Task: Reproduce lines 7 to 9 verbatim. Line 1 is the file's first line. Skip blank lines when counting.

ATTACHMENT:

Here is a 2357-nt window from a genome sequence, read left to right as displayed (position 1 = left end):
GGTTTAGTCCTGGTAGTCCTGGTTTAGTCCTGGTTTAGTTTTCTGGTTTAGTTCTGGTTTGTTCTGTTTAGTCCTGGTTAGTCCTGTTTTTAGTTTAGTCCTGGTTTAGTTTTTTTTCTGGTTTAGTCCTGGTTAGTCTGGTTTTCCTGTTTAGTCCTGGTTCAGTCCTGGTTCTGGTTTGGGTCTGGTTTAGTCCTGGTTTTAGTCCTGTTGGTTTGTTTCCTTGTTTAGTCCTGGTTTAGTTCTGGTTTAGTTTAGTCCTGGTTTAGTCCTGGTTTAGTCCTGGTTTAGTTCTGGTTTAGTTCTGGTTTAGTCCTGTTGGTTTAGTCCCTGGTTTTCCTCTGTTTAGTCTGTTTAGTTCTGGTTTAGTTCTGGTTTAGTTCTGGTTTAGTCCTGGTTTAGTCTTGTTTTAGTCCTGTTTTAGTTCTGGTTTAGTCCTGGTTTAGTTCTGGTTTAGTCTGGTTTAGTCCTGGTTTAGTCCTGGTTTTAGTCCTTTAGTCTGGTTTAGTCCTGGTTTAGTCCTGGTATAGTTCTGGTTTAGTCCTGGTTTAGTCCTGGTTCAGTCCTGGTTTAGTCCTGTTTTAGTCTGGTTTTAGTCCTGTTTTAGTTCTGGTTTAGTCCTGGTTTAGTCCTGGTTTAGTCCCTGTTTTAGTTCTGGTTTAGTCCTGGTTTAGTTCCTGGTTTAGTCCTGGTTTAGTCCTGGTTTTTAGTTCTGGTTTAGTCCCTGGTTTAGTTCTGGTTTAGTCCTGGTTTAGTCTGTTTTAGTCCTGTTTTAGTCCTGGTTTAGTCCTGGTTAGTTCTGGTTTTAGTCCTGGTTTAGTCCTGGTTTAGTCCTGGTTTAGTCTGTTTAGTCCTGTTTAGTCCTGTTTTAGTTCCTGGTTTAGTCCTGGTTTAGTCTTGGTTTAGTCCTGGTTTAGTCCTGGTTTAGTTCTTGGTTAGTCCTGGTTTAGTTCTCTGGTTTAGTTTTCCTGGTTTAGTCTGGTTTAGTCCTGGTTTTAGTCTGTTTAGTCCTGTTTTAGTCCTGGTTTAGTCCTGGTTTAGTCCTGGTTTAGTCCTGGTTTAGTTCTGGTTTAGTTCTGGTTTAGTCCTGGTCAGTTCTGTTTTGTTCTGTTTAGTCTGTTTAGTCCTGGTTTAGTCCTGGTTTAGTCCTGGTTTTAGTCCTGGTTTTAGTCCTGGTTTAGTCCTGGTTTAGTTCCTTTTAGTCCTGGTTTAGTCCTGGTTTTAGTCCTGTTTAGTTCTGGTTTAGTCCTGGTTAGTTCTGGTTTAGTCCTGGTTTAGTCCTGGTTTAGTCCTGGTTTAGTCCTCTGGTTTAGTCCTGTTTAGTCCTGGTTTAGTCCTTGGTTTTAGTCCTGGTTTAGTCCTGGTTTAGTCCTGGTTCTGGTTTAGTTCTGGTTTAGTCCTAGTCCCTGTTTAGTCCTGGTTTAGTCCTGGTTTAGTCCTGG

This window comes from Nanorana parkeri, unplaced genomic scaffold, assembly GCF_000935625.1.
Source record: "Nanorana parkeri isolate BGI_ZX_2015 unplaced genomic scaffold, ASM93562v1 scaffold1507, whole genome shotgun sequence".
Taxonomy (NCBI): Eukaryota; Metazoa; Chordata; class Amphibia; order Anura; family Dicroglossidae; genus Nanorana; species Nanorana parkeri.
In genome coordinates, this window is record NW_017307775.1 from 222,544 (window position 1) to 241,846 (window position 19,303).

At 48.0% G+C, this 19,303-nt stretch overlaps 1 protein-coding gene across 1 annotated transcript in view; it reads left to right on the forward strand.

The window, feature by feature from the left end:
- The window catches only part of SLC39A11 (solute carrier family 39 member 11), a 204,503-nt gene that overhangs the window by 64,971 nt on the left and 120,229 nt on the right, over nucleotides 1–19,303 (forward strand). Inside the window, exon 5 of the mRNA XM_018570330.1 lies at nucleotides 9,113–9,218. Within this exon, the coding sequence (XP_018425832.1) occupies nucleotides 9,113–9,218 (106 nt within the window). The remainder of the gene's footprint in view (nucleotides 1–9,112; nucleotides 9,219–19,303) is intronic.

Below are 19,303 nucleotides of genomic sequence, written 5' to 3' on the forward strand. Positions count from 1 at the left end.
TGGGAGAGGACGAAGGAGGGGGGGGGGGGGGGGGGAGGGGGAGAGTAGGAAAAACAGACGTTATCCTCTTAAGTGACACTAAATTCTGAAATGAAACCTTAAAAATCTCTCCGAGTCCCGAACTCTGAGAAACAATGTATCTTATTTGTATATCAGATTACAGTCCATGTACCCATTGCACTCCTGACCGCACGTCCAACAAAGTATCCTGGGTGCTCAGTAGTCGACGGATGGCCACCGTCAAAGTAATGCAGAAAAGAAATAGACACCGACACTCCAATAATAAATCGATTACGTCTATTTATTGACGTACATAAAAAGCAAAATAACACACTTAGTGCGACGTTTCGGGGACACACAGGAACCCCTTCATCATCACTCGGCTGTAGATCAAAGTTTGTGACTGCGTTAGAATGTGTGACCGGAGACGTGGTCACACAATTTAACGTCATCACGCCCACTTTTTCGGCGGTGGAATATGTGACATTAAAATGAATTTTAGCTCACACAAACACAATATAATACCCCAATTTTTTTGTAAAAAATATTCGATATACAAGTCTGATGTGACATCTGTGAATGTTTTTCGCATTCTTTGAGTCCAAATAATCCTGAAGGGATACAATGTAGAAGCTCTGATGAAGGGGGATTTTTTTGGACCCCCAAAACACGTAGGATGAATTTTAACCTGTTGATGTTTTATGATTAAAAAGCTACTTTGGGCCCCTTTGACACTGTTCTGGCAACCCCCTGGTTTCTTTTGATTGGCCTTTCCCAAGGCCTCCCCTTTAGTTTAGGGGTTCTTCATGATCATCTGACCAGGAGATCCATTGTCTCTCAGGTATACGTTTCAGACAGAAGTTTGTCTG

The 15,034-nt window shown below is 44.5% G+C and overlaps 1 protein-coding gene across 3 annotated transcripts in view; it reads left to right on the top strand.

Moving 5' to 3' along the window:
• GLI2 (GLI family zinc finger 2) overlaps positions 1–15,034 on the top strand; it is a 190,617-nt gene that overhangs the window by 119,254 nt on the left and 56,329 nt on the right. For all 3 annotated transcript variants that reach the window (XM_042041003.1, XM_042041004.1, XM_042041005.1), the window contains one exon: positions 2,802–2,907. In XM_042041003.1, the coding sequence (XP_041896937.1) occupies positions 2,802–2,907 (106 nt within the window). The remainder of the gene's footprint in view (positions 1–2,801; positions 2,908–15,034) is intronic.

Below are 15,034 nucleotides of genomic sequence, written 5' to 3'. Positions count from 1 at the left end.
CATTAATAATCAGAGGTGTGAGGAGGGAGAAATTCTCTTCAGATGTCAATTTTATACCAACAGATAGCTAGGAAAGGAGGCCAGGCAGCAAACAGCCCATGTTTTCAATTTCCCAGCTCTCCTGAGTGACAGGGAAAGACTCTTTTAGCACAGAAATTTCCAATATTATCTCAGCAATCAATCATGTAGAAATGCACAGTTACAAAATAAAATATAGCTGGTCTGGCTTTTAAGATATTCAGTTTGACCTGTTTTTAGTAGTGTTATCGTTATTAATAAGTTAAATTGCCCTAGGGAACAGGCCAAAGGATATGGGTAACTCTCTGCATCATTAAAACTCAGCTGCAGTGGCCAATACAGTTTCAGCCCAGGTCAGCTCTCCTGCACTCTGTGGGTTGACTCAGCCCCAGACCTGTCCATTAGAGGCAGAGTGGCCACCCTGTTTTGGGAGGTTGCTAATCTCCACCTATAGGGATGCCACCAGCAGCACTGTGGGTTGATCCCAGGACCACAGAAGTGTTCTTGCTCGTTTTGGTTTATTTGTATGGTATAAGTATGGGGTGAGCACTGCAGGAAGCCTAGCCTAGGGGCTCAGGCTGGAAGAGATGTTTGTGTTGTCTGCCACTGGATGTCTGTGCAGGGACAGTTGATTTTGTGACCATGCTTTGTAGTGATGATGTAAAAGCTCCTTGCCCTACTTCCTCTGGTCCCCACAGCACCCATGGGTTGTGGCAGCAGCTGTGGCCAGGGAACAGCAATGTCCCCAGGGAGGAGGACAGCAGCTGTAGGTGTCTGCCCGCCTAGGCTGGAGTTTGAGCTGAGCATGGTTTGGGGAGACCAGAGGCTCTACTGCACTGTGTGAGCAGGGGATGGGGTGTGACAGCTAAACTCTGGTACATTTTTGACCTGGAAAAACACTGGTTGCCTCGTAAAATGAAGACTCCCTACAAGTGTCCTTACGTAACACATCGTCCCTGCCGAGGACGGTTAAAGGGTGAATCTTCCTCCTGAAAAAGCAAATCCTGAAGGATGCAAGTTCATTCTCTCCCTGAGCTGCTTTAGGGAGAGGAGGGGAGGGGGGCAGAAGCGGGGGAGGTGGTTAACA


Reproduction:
At 48.0% G+C, this 19,303-nt stretch overlaps 1 protein-coding gene across 1 annotated transcript in view; it reads left to right on the forward strand.

The window, feature by feature from the left end:
- The window catches only part of SLC39A11 (solute carrier family 39 member 11), a 204,503-nt gene that overhangs the window by 64,971 nt on the left and 120,229 nt on the right, over nucleotides 1–19,303 (forward strand). Inside the window, exon 5 of the mRNA XM_018570330.1 lies at nucleotides 9,113–9,218. Within this exon, the coding sequence (XP_018425832.1) occupies nucleotides 9,113–9,218 (106 nt within the window). The remainder of the gene's footprint in view (nucleotides 1–9,112; nucleotides 9,219–19,303) is intronic.